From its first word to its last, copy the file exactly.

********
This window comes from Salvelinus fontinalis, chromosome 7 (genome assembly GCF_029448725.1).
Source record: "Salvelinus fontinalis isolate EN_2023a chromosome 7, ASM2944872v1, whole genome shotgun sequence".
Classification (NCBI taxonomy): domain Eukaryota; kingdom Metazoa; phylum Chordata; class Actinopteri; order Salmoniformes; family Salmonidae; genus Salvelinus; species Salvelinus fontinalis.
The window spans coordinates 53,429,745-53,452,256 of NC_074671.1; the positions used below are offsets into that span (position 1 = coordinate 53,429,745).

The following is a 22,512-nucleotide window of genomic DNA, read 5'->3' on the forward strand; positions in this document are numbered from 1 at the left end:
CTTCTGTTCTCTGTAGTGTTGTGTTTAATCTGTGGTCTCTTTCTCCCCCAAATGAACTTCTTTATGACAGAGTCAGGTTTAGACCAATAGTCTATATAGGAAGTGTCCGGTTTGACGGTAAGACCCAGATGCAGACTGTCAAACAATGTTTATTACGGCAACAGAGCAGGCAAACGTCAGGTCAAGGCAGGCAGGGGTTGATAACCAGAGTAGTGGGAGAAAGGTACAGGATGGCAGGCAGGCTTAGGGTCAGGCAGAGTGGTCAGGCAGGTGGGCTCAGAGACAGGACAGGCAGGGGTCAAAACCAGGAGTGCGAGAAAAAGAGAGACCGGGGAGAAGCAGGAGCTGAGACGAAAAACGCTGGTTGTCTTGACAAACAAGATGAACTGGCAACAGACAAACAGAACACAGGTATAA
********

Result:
This window comes from Salvelinus fontinalis, chromosome 7 (genome assembly GCF_029448725.1).
Source record: "Salvelinus fontinalis isolate EN_2023a chromosome 7, ASM2944872v1, whole genome shotgun sequence".
Classification (NCBI taxonomy): domain Eukaryota; kingdom Metazoa; phylum Chordata; class Actinopteri; order Salmoniformes; family Salmonidae; genus Salvelinus; species Salvelinus fontinalis.
The window spans coordinates 53,429,745-53,452,256 of NC_074671.1; the positions used below are offsets into that span (position 1 = coordinate 53,429,745).

The following is a 22,512-nucleotide window of genomic DNA, read 5'->3' on the forward strand; positions in this document are numbered from 1 at the left end:
CTTCTGTTCTCTGTAGTGTTGTGTTTAATCTGTGGTCTCTTTCTCCCCCAAATGAACTTCTTTATGACAGAGTCAGGTTTAGACCAATAGTCTATATAGGAAGTGTCCGGTTTGACGGTAAGACCCAGATGCAGACTGTCAAACAATGTTTATTACGGCAACAGAGCAGGCAAACGTCAGGTCAAGGCAGGCAGGGGTTGATAACCAGAGTAGTGGGAGAAAGGTACAGGATGGCAGGCAGGCTTAGGGTCAGGCAGAGTGGTCAGGCAGGTGGGCTCAGAGACAGGACAGGCAGGGGTCAAAACCAGGAGTGCGAGAAAAAGAGAGACCGGGGAGAAGCAGGAGCTGAGACGAAAAACGCTGGTTGTCTTGACAAACAAGATGAACTGGCAACAGACAAACAGAACACAGGTATAA